margarita time!

tire guys


        Sunday morning dawned clear and warm. It was time to get serious about racing.  Werstatt had sent a new employee to help in the paddock with any set up stuff we needed. Although Kate and I have developed a pretty good routine it’s always nice to have an extra hand around to help when things get hectic. I ran my one practice session and warmed up my bike and body. I don’t like to push really hard in the morning warm up, but I was trying to get into the right mindframe. During the riders meeting Barbara our race director stated that the AFM was a family place and we should all leave our strippers at home. The AFM has been around for over 50 years and I bet no one has ever said that before!

Race 1  (Race 2 on the schedule) Formula IV
   I had gone down to the hot pit to do some practice starts. The engine was feeling great after the new exhaust and tune from KC, and I wanted to see how that would affect the launching of the bike. My normal procedure is to rev the bike up to about 7k rpm were peak torque comes on, and just slightly engage the clutch until a little friction is felt, then when the green flag flys dumps the clutch and twist to full throttle. I tried that in the hot pit and just about flipped myself over. I don’t think I’ve ever pulled such a big wheelie for so long. OK I thought maybe I’d applied too much throttle too quickly so I tried it again with the same result. OK the new tune changed the power delivery and I needed to start in a lower RPM. I dropped down to 6k rpm and tried a couple of practice launches and they felt good.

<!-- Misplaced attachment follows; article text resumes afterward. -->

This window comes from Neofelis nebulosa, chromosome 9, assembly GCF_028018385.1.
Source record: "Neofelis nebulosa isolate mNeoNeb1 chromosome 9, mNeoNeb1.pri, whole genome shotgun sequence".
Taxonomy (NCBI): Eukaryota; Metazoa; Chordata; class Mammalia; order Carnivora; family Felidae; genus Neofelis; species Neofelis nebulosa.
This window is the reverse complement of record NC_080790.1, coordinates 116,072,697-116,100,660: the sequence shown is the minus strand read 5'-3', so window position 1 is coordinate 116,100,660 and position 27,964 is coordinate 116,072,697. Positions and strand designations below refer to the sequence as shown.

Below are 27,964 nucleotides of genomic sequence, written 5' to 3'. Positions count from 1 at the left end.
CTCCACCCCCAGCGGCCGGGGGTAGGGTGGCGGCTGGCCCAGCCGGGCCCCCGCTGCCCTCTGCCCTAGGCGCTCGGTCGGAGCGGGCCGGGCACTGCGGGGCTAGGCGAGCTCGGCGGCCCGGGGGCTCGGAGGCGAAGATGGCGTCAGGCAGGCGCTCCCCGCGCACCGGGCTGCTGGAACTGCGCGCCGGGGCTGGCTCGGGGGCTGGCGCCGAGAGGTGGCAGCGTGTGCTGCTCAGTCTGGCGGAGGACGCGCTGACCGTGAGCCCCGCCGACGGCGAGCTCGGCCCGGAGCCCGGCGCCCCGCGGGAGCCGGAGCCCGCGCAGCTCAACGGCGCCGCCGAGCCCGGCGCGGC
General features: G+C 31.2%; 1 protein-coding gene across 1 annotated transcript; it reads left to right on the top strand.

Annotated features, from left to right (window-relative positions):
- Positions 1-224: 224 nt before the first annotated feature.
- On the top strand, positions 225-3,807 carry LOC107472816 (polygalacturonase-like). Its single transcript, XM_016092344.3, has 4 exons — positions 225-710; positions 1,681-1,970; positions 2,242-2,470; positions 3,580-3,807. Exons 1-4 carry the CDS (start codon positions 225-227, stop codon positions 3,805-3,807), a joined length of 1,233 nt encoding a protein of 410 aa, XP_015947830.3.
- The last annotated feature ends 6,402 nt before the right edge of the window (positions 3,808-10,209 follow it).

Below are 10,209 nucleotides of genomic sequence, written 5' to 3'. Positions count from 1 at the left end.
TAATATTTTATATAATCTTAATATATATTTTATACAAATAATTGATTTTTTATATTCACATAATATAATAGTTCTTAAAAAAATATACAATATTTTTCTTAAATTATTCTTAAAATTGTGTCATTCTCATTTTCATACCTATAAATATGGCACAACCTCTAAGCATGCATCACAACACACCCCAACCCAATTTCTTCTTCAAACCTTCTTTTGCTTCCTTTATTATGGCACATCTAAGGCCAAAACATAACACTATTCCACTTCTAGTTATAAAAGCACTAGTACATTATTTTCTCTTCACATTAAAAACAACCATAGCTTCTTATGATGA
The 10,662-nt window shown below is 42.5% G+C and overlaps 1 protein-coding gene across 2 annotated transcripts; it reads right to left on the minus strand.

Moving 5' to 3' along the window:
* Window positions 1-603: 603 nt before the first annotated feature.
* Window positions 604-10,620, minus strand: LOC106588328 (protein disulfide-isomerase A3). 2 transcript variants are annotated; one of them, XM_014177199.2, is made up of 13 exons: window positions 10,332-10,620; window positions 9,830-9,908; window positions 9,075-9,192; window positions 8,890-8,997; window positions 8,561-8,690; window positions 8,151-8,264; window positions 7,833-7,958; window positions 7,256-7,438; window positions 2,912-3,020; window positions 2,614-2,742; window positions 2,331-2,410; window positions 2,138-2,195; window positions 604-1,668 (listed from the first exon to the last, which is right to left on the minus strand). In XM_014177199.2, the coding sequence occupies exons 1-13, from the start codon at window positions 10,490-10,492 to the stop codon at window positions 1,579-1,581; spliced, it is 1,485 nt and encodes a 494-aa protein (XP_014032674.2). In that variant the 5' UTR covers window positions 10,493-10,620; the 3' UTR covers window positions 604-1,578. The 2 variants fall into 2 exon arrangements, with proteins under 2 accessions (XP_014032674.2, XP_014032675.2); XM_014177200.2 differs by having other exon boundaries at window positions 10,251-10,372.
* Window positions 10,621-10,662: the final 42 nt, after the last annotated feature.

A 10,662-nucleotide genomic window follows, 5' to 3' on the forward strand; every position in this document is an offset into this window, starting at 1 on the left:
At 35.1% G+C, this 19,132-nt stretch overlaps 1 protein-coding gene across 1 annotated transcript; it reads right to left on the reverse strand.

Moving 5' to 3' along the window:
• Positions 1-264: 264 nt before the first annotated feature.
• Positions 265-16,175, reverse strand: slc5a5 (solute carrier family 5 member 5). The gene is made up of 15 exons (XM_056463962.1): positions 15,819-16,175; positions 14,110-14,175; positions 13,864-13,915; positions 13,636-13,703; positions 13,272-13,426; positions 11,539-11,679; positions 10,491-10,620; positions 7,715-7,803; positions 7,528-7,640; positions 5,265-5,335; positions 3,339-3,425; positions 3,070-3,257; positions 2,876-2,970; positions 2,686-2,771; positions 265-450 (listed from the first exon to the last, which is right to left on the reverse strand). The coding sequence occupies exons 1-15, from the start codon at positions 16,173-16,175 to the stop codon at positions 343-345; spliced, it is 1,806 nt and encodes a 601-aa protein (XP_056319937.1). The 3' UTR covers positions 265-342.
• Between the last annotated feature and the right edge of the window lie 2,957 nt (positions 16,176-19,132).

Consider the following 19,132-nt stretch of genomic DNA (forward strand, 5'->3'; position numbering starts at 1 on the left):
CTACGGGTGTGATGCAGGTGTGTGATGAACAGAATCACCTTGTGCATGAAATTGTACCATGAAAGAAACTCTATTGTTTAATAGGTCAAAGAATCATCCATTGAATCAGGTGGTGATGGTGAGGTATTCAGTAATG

I had a great grid spot on the outside of Row 2. When the green flag flew I got a great launch and drove deep into the first row. I was determined not to chicken out as I had so many previous times, and when a challenger came up the inside on my left I kept the throttle pinned and rounded Turn 2 in 5th place. I knew I wouldn’t be able to hold it forever but it was great to be so far forward. I stayed with the lead 4 almost the entire first lap, but I couldn’t hold onto  them and started falling back. My race strategy became not to makes mistakes and try to ride as smooth and fast as I could knowing that 5 or 6 guys were right behind me waiting for any opportunity. Something new for this race was Kate working the hot pit wall. Every lap she would come up to the edge and give me hand signals informing me of where my competition was behind me. Pretty much every lap her signals were  ”they’re up your ass”.  Towards the end of the race we started getting into the slower traffic of the dreaded Ninja 250’s. I did not do a good job of managing the traffic. I allowed #555 Scott Reavey  to get past me on the last lap because of yet another poor traffic decision. I had half a lap to get it back. I wasn’t close enough to try in turn 9 so I backed off a little into 9 so I could get a good drive out of 9 and try a braking maneuver into 11, and that worked great. I pulled up alongside Scott on the gas in T10 and I knew I had the line to out brake him. As I got on the brakes I saw the standing yellow flag in the apex of the turn. NOOOOO! Under the AFM rules there is no passing under any flag condition. I had to pull over and let Scott by. I finished a frustrated 7th. I had made poor choices which allowed me to be put in that place and I should have finished 6th, if not even 5th.